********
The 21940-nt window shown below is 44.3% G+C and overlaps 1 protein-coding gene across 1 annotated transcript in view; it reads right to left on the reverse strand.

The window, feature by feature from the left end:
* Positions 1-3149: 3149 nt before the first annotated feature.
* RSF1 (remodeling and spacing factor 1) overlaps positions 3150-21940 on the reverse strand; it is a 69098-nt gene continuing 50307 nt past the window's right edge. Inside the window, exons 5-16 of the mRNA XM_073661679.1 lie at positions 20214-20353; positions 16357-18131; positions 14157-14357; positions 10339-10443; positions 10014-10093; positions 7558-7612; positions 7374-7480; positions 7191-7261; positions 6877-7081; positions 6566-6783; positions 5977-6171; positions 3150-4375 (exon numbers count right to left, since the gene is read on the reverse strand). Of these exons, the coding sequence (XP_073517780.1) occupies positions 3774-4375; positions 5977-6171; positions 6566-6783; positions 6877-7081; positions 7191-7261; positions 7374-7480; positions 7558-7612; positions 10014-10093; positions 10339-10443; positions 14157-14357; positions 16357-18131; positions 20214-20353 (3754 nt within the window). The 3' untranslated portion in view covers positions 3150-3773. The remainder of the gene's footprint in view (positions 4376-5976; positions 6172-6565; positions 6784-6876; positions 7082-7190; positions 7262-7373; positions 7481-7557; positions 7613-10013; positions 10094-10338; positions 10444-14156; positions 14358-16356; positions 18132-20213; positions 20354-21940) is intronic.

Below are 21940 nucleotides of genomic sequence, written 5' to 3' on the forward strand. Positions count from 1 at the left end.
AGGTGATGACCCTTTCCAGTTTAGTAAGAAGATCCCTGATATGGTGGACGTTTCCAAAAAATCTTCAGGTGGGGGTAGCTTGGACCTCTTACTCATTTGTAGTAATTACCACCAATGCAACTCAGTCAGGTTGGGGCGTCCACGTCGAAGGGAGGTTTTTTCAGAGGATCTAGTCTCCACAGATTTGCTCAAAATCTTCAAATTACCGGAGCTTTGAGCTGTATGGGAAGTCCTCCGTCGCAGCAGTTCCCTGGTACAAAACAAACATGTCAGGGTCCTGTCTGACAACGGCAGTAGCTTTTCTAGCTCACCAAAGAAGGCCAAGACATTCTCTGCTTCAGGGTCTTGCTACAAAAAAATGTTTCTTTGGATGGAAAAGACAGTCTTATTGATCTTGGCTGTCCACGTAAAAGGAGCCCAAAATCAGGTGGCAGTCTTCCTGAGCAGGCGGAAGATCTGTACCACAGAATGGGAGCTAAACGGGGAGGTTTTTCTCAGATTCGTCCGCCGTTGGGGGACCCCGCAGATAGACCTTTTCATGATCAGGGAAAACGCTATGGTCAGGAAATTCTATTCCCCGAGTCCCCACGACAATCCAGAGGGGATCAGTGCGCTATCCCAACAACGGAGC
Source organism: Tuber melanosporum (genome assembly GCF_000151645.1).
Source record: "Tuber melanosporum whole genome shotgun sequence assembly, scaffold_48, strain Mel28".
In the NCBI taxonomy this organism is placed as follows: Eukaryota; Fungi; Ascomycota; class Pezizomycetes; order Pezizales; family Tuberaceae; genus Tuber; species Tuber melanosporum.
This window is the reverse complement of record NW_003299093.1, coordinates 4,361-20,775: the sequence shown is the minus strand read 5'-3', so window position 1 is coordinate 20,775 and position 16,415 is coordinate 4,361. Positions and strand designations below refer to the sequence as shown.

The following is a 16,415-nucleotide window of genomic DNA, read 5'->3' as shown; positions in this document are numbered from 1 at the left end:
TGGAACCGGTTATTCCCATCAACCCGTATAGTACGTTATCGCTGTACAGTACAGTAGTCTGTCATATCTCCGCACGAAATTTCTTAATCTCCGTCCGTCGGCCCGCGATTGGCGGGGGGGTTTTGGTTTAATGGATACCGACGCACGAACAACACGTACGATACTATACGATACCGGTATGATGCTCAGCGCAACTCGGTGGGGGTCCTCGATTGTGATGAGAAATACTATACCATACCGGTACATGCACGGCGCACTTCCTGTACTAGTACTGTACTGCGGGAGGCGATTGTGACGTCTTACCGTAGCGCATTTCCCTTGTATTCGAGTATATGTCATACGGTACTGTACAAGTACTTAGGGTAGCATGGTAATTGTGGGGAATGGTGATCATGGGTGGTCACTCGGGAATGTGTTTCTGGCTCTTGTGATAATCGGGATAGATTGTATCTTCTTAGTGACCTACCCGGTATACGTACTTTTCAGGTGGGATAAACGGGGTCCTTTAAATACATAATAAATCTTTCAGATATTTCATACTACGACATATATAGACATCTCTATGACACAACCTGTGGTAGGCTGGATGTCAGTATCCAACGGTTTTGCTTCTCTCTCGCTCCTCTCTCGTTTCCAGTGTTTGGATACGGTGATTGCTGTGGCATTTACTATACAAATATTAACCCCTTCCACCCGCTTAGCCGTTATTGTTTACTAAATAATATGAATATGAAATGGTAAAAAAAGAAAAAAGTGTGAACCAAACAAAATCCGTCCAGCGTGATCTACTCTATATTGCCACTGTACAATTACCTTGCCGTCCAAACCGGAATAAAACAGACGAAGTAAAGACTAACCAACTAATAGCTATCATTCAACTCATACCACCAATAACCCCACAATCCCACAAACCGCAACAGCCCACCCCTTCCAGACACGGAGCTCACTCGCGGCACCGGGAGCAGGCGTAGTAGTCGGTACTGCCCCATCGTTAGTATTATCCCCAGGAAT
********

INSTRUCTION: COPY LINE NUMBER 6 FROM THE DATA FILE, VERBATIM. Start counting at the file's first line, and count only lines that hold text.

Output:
AGGTGATGACCCTTTCCAGTTTAGTAAGAAGATCCCTGATATGGTGGACGTTTCCAAAAAATCTTCAGGTGGGGGTAGCTTGGACCTCTTACTCATTTGTAGTAATTACCACCAATGCAACTCAGTCAGGTTGGGGCGTCCACGTCGAAGGGAGGTTTTTTCAGAGGATCTAGTCTCCACAGATTTGCTCAAAATCTTCAAATTACCGGAGCTTTGAGCTGTATGGGAAGTCCTCCGTCGCAGCAGTTCCCTGGTACAAAACAAACATGTCAGGGTCCTGTCTGACAACGGCAGTAGCTTTTCTAGCTCACCAAAGAAGGCCAAGACATTCTCTGCTTCAGGGTCTTGCTACAAAAAAATGTTTCTTTGGATGGAAAAGACAGTCTTATTGATCTTGGCTGTCCACGTAAAAGGAGCCCAAAATCAGGTGGCAGTCTTCCTGAGCAGGCGGAAGATCTGTACCACAGAATGGGAGCTAAACGGGGAGGTTTTTCTCAGATTCGTCCGCCGTTGGGGGACCCCGCAGATAGACCTTTTCATGATCAGGGAAAACGCTATGGTCAGGAAATTCTATTCCCCGAGTCCCCACGACAATCCAGAGGGGATCAGTGCGCTATCCCAACAACGGAGC